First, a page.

Santeuil was an excellent fellow, full of wit and of life, and of pleasantries, which rendered him an admirable boon-companion. Fond of wine and of good cheer, he was not debauched; and with a disposition and talents so little fitted for the cloister, was nevertheless, at bottom, as good a churchman as with such a character he could be. He was a great favourite with all the house of Condé, and was invited to their parties…
M. le Duc wished to take him to Dijon. Santeuil tried to excuse himself, but without effect; he was obliged to go, and was established at the house of the Duke… Every evening there was a supper, and Santeuil was always the life of the company. One evening M. le Duc diverted himself by forcing Santeuil to drink champagne, and passing from pleasantry to pleasantry, thought it would be a good joke to empty his snuff-box, full of Spanish snuff, into a large glass of wine, and to make Santeuil drink it, in order to see what would happen. It was not long before he was enlightened upon this point. Santeuil was seized with vomiting and with fever, and in twice twenty-four hours the unhappy man died—suffering the tortures of the damned, but with sentiments of extreme penitence, in which he received the sacrament, and edified a company little disposed towards edification, but who detested such a cruel joke.
The tension between social life and artistic calling was one of Proust’s favourite themes. Jean Santeuil embodied this tension. Bursting with creativity, he could barely keep himself together. Lack of independence was his downfall. Rather than focusing on his work, he followed the Duc to Dijon. He allowed himself be reduced from genius poet to jester on a leash.
Proust was painfully aware of the dangers that high-society posed for his own creative energy. Even as he rose into the highest echelons of Parisian social life, a part of him worried that his work would suffer. The tale of Saint-Simon illustrated the worst case scenario: a creative life cut short by champagne fuelled buffoonery..26
Letting his character reflect on the balance between work and play, Proust develops the sort of outlook that might have saved Jean Santeuil’s life.
Little by little the gift of poetry which he carried within him, became the centre of his moral world, so that by then his struggles of conscience had taken on a different form. “Good” now was what favoured inspiration, “evil” what paralysed it. His drinking habits, so long as they did not make him ill and were within his power to control, as well as a certain sensual laziness, in no way hampered his dreaming, nor hindered the rich fecundity of his spirit.27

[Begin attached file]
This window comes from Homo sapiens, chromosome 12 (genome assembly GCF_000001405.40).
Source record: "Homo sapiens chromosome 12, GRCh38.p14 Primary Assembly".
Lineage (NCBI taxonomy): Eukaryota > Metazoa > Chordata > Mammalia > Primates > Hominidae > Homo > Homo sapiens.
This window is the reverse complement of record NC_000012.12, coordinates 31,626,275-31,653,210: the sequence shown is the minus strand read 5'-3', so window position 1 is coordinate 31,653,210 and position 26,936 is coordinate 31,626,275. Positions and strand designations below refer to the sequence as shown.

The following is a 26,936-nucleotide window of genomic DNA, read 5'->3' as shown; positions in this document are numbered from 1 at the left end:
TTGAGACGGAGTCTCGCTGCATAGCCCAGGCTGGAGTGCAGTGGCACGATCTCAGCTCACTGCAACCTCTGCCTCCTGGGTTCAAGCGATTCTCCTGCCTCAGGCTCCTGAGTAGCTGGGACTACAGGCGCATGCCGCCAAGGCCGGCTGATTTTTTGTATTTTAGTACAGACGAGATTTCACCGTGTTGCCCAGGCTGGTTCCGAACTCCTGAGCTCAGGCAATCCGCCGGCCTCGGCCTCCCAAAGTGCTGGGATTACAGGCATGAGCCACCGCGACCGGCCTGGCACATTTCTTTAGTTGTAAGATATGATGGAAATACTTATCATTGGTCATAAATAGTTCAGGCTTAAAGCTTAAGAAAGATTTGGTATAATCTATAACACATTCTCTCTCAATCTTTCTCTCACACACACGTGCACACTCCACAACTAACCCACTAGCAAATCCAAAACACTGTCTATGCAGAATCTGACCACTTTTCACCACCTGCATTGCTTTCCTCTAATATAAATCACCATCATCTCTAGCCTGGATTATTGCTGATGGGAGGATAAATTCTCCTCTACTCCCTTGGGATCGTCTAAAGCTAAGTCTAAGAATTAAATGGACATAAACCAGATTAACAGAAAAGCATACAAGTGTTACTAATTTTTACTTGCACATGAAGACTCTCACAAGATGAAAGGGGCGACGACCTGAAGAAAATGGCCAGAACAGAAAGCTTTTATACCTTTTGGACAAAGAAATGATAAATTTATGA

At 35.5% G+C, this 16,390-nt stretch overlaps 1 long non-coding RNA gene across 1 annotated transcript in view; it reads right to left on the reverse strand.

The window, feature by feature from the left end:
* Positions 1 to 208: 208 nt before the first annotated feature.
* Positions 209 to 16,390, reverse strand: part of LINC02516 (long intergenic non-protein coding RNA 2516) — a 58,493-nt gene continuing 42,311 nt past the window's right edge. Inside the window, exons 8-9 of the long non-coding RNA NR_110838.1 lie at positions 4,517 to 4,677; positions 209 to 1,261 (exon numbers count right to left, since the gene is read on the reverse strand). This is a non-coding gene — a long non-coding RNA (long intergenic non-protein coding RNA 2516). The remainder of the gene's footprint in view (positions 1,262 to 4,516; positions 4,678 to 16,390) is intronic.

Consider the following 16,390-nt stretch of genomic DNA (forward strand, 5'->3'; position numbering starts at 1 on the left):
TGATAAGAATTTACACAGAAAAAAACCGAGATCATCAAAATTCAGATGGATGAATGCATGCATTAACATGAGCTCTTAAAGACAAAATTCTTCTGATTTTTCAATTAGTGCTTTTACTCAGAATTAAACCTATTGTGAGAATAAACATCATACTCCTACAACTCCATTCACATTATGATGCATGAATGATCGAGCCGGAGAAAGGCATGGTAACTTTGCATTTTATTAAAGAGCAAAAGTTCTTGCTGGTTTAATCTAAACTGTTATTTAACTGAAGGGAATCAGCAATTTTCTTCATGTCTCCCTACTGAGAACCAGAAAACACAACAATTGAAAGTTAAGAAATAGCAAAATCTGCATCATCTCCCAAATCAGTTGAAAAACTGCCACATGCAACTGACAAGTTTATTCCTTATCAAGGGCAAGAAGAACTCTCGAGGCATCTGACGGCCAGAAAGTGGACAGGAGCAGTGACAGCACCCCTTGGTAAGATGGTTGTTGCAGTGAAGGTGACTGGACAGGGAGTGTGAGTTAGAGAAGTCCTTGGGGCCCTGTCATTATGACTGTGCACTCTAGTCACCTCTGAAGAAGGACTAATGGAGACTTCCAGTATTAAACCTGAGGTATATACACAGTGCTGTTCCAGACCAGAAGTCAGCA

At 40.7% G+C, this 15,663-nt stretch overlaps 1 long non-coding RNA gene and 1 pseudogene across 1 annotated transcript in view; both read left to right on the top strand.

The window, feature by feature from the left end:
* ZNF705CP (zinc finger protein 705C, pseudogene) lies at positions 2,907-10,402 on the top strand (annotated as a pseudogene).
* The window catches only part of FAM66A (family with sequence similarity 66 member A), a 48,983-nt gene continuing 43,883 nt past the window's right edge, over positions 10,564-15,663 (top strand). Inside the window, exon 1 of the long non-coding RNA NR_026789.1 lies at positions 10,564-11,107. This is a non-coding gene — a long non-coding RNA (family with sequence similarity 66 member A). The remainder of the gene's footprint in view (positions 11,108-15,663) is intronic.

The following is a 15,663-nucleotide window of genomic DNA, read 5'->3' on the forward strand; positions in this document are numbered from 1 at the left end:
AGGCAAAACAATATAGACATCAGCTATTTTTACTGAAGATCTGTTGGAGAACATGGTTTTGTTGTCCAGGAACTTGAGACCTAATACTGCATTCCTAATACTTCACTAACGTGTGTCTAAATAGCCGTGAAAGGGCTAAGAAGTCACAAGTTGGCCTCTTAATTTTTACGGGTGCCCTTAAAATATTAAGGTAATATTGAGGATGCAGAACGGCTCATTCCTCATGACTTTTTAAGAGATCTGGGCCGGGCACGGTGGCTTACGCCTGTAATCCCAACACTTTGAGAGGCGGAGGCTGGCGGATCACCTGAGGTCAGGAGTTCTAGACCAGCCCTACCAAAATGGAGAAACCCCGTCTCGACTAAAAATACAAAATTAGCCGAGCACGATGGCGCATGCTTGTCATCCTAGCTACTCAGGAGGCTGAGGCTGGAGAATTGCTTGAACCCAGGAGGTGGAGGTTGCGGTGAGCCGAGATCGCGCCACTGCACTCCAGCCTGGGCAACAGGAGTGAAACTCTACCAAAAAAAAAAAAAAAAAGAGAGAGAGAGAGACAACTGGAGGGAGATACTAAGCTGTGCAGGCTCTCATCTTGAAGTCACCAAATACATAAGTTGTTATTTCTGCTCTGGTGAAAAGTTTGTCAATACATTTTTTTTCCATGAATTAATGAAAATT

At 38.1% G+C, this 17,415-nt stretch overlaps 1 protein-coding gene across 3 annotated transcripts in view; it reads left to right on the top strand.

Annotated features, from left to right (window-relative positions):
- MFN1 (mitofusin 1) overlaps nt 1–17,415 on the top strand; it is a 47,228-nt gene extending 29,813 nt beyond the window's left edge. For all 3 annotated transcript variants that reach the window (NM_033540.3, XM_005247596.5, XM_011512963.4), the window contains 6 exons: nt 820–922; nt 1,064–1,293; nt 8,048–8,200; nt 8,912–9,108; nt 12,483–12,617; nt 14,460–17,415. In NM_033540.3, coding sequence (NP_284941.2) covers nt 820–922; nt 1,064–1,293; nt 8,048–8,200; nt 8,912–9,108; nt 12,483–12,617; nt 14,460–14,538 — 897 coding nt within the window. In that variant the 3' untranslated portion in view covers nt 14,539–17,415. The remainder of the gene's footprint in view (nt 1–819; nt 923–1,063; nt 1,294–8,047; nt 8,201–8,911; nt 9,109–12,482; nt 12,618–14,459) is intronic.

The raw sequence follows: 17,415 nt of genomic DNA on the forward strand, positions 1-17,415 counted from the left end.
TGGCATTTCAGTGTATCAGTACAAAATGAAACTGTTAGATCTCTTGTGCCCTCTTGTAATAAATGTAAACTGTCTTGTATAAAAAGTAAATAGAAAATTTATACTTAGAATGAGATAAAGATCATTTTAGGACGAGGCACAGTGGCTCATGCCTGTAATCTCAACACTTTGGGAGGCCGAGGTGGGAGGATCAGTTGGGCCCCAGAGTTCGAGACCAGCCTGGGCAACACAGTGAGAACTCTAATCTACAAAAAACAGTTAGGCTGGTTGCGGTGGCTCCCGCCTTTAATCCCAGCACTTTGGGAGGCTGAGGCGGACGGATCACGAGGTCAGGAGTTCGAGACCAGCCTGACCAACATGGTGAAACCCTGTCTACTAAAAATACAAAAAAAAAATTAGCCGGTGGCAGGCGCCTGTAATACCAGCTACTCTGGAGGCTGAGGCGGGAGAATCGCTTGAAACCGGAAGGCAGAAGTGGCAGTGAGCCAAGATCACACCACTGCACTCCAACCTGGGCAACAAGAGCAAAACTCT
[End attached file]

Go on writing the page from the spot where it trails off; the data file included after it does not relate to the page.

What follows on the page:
22 Proust, M., and C. K. S. Moncrieff, 1941, The Guermantes Way: London, Chatto & Windus.↩
24 Here are a few examples, as recorded in 1773 by The Gentleman’s and London Magazine A woman mistook Santeuil for a priest and confessed to him on her knees. When he did not respond, the poor woman asked him for absolution. “What, do you take me for a priest?” Santeuil asked her. “But why did you listen to me?” she responded. “And why did you speak to me”, replied Santeuil, innocently. Enraged, the woman threatened to complain to Santeuil’s prior, whereupon Santeuil responded: “And I am going to your husband to give him a full acount of your conduct”. When a Parisian husband told Santeuil about his wife’s infidelities, he replied: “A mere flea-bite, or less as it is only an imaginary complaint; few die of it, and many live with it.” Commenting on the quality of a sermon, Santeuil remarked that the preacher had done better last year. But the man hadn’t given a sermon last year, remarked a bystander. “That is the very reason”, said Jean Santeuil. ↩
26 Cf. Bell, W. S., 1958, The Prototype for Proust’s Jean Santeuil, v. 73, p. 46-50. By the end of Proust’s novel, Jean Santeuil’s “poetic capacities have been destroyed by his association with the haut monde.” Similarly in Saint-Simon’s description of Jean Santeuil, “one sees a poet excessively concerned with the favour of the Condé family”↩
27 Proust, M., 1985, Jean Santeuil: Harmondsworth, Penguin.